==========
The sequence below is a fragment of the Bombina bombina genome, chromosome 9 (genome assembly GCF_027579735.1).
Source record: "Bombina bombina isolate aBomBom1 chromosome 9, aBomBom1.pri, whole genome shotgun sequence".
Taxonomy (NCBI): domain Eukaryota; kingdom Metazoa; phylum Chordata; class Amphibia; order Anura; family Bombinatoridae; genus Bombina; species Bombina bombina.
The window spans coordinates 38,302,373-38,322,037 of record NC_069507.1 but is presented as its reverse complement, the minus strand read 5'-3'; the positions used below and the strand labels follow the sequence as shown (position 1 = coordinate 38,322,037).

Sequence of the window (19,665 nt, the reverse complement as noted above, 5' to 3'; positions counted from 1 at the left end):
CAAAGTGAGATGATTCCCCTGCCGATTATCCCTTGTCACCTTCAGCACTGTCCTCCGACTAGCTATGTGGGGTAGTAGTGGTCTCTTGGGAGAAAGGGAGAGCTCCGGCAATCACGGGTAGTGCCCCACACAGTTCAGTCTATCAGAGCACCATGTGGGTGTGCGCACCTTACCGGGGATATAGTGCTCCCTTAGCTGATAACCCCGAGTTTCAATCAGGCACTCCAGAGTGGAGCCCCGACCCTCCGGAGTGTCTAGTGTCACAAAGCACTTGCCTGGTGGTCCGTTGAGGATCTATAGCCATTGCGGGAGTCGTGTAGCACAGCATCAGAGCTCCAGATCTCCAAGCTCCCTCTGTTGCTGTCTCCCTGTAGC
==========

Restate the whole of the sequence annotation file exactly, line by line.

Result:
The sequence below is a fragment of the Bombina bombina genome, chromosome 9 (genome assembly GCF_027579735.1).
Source record: "Bombina bombina isolate aBomBom1 chromosome 9, aBomBom1.pri, whole genome shotgun sequence".
Taxonomy (NCBI): domain Eukaryota; kingdom Metazoa; phylum Chordata; class Amphibia; order Anura; family Bombinatoridae; genus Bombina; species Bombina bombina.
The window spans coordinates 38,302,373-38,322,037 of record NC_069507.1 but is presented as its reverse complement, the minus strand read 5'-3'; the positions used below and the strand labels follow the sequence as shown (position 1 = coordinate 38,322,037).

Sequence of the window (19,665 nt, the reverse complement as noted above, 5' to 3'; positions counted from 1 at the left end):
CAAAGTGAGATGATTCCCCTGCCGATTATCCCTTGTCACCTTCAGCACTGTCCTCCGACTAGCTATGTGGGGTAGTAGTGGTCTCTTGGGAGAAAGGGAGAGCTCCGGCAATCACGGGTAGTGCCCCACACAGTTCAGTCTATCAGAGCACCATGTGGGTGTGCGCACCTTACCGGGGATATAGTGCTCCCTTAGCTGATAACCCCGAGTTTCAATCAGGCACTCCAGAGTGGAGCCCCGACCCTCCGGAGTGTCTAGTGTCACAAAGCACTTGCCTGGTGGTCCGTTGAGGATCTATAGCCATTGCGGGAGTCGTGTAGCACAGCATCAGAGCTCCAGATCTCCAAGCTCCCTCTGTTGCTGTCTCCCTGTAGC